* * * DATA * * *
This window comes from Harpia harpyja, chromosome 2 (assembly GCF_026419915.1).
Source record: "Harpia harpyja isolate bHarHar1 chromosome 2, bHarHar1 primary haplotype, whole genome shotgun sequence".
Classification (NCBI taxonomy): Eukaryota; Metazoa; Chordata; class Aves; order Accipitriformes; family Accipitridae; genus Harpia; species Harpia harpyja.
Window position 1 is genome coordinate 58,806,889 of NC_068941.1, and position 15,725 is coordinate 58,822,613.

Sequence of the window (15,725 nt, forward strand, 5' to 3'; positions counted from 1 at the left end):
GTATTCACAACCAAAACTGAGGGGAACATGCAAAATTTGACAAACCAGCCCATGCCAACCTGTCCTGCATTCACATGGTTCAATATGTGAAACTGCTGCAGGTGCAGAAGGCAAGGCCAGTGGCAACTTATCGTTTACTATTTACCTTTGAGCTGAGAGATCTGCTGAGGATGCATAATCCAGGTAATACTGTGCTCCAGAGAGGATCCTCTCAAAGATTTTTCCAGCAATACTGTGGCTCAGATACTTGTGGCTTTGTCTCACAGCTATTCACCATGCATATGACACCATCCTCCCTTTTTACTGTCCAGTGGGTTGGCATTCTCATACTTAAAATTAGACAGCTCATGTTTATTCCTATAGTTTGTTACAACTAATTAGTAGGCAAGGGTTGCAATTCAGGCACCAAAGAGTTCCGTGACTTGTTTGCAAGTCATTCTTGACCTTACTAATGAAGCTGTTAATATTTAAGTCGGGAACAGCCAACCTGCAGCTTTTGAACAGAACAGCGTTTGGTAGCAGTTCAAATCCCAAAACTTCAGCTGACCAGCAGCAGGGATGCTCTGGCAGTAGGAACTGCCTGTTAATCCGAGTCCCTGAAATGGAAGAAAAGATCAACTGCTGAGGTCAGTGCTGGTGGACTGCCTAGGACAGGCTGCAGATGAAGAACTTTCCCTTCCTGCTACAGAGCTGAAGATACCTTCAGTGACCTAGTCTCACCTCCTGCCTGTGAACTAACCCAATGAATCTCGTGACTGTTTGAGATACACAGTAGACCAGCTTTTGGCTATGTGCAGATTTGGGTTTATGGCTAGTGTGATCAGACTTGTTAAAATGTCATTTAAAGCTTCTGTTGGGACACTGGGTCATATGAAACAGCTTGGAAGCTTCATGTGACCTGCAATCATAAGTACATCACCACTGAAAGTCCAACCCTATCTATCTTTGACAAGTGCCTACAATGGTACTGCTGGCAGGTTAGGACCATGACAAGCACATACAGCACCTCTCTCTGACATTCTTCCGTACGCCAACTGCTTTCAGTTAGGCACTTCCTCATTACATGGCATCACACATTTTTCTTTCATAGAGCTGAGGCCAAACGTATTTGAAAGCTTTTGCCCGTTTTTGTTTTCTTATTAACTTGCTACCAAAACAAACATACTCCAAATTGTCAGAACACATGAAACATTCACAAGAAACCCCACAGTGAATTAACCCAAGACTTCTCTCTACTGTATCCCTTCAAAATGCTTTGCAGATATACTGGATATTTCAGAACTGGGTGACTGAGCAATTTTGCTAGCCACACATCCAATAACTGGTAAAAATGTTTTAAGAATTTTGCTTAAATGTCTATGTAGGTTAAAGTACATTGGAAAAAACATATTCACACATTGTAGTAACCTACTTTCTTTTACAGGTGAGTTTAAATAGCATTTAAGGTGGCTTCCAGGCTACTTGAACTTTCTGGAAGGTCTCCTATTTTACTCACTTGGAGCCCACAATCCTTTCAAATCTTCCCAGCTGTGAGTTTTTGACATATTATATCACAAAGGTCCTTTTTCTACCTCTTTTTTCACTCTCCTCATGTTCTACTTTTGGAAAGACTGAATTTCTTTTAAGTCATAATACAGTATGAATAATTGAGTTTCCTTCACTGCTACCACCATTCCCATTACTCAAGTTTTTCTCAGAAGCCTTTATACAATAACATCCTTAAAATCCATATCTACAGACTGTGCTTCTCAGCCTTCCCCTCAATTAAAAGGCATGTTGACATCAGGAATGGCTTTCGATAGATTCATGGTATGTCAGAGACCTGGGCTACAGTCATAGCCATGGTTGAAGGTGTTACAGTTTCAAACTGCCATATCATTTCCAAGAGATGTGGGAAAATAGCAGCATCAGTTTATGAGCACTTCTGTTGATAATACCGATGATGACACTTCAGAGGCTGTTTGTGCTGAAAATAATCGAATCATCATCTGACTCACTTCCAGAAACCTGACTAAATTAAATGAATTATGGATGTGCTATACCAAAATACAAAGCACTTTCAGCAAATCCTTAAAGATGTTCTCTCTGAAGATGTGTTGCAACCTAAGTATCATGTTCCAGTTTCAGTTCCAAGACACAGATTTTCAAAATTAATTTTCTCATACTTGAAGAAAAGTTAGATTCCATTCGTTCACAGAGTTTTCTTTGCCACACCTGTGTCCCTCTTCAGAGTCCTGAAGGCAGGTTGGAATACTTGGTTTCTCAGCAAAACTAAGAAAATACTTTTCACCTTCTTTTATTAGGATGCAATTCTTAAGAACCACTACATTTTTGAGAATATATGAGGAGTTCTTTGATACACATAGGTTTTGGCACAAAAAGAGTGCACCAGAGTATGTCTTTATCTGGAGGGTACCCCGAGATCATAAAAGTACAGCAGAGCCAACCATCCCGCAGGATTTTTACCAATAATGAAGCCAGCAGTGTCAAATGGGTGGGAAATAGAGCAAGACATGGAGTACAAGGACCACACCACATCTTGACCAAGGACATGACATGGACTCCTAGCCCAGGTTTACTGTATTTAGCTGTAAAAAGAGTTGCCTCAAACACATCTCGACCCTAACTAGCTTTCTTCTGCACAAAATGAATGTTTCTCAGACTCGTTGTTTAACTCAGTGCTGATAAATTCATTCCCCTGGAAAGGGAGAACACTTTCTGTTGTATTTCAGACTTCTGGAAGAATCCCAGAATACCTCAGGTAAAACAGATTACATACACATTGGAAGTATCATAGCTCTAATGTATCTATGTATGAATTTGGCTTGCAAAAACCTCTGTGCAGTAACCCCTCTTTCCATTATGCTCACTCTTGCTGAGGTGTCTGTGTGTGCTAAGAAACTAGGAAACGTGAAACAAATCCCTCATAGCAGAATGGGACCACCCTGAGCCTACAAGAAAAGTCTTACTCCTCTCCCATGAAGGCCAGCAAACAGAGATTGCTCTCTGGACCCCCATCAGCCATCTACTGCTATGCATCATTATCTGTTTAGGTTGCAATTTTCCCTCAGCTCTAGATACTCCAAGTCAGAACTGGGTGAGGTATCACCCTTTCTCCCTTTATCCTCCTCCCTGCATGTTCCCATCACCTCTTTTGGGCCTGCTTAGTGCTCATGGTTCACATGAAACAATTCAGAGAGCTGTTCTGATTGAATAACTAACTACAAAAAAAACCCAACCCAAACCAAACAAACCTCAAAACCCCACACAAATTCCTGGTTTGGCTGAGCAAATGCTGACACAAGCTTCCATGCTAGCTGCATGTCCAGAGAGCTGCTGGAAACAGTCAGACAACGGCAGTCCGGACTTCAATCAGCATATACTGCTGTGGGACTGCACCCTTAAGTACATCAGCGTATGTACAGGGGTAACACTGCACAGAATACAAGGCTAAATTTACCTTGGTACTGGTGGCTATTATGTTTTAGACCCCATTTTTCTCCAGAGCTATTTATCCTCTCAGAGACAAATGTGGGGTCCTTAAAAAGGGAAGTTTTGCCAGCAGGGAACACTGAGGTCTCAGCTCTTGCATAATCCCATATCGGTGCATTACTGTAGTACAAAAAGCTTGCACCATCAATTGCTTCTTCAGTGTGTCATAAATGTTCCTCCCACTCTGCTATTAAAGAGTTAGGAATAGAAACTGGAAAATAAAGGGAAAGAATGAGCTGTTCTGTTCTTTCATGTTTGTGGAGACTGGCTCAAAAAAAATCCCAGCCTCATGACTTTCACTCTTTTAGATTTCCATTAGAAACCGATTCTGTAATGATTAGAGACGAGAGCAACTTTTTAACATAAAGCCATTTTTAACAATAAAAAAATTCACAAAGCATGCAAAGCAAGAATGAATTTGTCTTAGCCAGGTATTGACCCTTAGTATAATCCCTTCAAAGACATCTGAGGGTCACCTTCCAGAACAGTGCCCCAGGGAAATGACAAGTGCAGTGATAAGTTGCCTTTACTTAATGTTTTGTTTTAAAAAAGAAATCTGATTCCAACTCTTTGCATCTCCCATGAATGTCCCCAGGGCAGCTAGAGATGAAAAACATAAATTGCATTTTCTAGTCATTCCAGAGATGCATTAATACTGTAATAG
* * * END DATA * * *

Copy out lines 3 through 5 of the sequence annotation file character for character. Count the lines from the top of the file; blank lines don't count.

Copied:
Classification (NCBI taxonomy): Eukaryota; Metazoa; Chordata; class Aves; order Accipitriformes; family Accipitridae; genus Harpia; species Harpia harpyja.
Window position 1 is genome coordinate 58,806,889 of NC_068941.1, and position 15,725 is coordinate 58,822,613.

Sequence of the window (15,725 nt, forward strand, 5' to 3'; positions counted from 1 at the left end):